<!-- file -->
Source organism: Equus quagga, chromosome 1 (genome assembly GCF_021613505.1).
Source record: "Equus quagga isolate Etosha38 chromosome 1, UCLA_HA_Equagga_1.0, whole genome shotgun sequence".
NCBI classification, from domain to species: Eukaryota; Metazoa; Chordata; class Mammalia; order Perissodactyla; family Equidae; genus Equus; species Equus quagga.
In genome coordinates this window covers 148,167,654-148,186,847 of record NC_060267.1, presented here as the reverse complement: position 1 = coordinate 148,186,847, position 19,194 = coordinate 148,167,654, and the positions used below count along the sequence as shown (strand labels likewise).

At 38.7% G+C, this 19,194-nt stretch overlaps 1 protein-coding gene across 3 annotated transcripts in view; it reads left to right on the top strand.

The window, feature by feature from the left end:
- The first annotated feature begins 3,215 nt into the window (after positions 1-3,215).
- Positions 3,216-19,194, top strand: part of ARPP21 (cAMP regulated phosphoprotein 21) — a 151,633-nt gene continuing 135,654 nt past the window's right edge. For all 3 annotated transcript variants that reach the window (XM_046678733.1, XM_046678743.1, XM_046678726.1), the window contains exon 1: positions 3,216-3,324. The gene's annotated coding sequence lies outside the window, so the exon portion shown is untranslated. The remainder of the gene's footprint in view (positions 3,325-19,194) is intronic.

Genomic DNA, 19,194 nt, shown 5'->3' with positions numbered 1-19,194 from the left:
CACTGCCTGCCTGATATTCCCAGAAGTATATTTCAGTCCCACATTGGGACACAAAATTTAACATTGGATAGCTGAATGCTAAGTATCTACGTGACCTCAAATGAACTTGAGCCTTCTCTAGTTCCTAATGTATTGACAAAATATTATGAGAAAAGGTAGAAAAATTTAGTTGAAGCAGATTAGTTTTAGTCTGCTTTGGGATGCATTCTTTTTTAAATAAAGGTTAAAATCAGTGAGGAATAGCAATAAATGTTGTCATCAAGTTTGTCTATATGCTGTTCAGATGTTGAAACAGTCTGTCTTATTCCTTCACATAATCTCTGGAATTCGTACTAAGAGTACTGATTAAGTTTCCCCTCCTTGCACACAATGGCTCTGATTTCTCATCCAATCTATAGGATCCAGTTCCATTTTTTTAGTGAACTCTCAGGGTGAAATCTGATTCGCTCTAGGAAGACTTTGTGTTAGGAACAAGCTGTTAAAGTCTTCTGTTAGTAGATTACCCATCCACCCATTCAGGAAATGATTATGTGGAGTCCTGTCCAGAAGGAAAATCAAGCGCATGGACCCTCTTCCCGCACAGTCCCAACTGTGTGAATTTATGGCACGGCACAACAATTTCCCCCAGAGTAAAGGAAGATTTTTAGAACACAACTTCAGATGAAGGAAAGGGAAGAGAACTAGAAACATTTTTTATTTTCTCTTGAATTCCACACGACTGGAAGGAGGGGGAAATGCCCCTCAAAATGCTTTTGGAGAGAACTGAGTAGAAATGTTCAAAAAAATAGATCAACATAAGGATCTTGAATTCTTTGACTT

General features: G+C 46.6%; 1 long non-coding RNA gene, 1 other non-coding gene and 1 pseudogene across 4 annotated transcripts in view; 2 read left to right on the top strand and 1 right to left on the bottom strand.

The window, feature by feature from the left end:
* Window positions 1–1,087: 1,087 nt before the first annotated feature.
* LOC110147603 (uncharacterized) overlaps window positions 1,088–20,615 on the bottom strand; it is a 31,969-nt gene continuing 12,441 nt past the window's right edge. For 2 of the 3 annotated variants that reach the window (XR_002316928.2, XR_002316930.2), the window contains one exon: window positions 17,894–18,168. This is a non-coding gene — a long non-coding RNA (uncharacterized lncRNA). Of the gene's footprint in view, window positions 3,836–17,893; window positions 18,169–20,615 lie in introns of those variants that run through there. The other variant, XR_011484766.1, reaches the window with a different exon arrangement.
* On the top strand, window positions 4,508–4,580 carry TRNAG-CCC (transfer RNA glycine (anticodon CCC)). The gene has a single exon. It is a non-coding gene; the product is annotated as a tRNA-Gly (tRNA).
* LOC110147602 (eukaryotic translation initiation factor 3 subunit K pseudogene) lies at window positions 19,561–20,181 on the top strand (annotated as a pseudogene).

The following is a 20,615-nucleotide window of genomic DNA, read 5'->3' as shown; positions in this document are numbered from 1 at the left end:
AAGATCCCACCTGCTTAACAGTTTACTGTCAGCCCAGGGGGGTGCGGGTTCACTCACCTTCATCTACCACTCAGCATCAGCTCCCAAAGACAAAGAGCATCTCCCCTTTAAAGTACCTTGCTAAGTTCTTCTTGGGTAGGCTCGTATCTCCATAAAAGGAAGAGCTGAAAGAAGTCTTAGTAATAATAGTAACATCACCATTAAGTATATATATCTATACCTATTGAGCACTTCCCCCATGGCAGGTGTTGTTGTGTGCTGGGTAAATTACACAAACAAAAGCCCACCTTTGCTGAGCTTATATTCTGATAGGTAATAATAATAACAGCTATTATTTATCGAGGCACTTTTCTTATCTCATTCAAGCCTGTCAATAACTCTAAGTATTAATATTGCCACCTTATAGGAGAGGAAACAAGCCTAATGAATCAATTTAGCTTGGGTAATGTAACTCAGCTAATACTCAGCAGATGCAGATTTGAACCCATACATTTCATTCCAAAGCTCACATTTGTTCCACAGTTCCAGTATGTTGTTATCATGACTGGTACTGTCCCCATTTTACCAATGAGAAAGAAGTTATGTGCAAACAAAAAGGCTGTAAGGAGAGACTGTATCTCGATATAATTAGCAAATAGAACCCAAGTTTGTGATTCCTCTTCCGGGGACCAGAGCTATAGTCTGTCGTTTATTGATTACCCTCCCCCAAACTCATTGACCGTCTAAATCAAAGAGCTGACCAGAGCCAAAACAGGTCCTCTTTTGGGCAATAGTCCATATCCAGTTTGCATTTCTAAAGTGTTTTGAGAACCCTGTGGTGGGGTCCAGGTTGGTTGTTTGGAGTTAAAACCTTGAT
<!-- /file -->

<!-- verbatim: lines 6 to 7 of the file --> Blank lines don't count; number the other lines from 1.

The window, feature by feature from the left end:
- The first annotated feature begins 3,215 nt into the window (after positions 1-3,215).